London: In a first of its kind, ex-New Zealand batsman Lou Vincent and his former Sussex county team-mate Naved were today charged by the England and Wales Cricket Board for fixing the outcome of a county match in 2011.
Vincent, who has already confessed to fixing and has been under investigation by ICC`s ACSU, was charged with a total of 14 offences in relation to two county matches played under the ECB`s jurisdiction in August 2011 -- a T20 match between Sussex and Lancashire and a 40-over game between Sussex and Kent.
Arif, a Pakistani living in England, was charged, under the ECB`s Anti-Corruption Code, with six offences in relation to the 40 over game between Sussex and Kent in August 2011.
Both players have been provisionally suspended from all cricketing activities organised, authorised or supported by the ECB, ICC, any other National Cricket Federation and any member of any other National Cricket Federation, the ECB said in a statement.
Chris Watts, Head of ECB`s Anti-Corruption unit, said, "This has been an extremely complex and lengthy investigation co-ordinated across many jurisdictions around the world. This matter is now the subject of formal legal proceedings and we will therefore make no further comment other than to re-iterate our determination to bring to account the very small minority who seek to corrupt cricket."
ECB Chief Executive David Collier added, "The ECB`s ACCESS unit has worked tirelessly in conjunction with the ICC?s ACSU to bring about these charges, which once again demonstrates the ECB`s zero tolerance approach to corruption in our great game."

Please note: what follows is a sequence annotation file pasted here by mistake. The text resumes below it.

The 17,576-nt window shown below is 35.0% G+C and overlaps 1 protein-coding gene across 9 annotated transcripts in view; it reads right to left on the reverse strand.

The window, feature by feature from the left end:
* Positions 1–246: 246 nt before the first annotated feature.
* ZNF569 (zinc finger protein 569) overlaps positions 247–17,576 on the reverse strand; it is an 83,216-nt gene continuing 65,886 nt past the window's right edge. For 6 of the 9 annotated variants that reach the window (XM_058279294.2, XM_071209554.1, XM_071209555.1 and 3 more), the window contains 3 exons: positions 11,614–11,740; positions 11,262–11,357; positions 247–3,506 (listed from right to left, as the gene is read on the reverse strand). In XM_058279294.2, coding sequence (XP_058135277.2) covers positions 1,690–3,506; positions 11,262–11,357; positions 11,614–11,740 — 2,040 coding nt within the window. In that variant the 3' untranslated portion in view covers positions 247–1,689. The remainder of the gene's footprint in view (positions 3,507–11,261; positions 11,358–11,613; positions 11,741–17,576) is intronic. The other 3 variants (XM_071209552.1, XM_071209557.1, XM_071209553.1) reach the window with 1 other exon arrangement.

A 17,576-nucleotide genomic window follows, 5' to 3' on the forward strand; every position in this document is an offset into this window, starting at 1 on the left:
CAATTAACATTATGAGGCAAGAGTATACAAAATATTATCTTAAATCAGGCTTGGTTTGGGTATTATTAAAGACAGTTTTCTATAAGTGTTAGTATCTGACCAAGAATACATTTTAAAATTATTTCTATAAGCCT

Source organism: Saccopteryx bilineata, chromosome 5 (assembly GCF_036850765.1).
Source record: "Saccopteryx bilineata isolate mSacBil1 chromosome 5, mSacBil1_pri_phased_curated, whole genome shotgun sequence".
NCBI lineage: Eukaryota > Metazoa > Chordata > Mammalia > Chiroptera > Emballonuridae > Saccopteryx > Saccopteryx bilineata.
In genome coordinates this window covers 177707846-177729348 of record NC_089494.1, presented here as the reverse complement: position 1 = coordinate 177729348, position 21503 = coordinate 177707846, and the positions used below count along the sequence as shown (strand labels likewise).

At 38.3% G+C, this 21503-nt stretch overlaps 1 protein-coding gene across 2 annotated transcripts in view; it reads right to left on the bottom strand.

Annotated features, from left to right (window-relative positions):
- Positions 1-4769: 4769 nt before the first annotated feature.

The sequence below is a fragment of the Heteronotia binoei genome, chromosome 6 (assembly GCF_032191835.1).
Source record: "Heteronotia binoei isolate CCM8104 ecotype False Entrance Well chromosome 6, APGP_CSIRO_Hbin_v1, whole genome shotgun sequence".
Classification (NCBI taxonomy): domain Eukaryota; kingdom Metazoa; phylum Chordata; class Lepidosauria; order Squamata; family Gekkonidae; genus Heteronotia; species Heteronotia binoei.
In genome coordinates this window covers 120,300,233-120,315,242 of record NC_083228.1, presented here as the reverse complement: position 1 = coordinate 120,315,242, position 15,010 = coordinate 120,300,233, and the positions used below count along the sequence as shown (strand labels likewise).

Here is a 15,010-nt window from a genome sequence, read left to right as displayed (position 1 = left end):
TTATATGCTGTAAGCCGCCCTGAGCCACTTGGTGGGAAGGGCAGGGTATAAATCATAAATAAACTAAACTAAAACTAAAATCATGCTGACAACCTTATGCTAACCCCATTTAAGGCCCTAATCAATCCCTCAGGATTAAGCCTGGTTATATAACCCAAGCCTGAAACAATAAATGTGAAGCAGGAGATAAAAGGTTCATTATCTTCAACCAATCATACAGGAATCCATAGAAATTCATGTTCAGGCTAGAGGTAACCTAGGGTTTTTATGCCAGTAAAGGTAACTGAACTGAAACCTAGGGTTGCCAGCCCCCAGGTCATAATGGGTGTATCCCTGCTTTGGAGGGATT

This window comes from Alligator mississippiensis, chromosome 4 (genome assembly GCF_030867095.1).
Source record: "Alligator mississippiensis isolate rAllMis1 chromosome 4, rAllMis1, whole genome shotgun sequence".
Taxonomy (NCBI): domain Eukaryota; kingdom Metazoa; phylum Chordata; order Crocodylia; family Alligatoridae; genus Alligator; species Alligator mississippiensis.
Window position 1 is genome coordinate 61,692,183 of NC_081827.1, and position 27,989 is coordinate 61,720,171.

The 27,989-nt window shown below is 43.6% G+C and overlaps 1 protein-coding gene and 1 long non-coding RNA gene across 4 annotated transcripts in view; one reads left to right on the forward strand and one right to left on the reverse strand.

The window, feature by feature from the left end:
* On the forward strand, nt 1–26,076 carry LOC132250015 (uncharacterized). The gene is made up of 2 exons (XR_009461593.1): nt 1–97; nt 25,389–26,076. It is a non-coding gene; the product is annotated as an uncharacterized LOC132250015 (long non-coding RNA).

The charges, which are being issued by the ECB, rather than the ICC, came just days after Vincent had given anti-corruption detectives a wealth of detail about fixing across the cricketing world.
Vincent has given evidence to ICC of fixing in five countries, leading to the reports of alleged involvement of former New Zealand all-rounder Chris Cairns into the ongoing fixing saga.
Just a few days ago, 35-year-old Vincent, who retired from international cricket in 2007, had provided the ICC anti-corruption unit "with a treasure trove of information about matches that were targeted for spot-fixing and the names of players" involved.
The former international "has agreed a plea bargain in the hope of avoiding a criminal prosecution for his involvement in and knowledge of spot-fixing in five or more countries" between 2008-2012.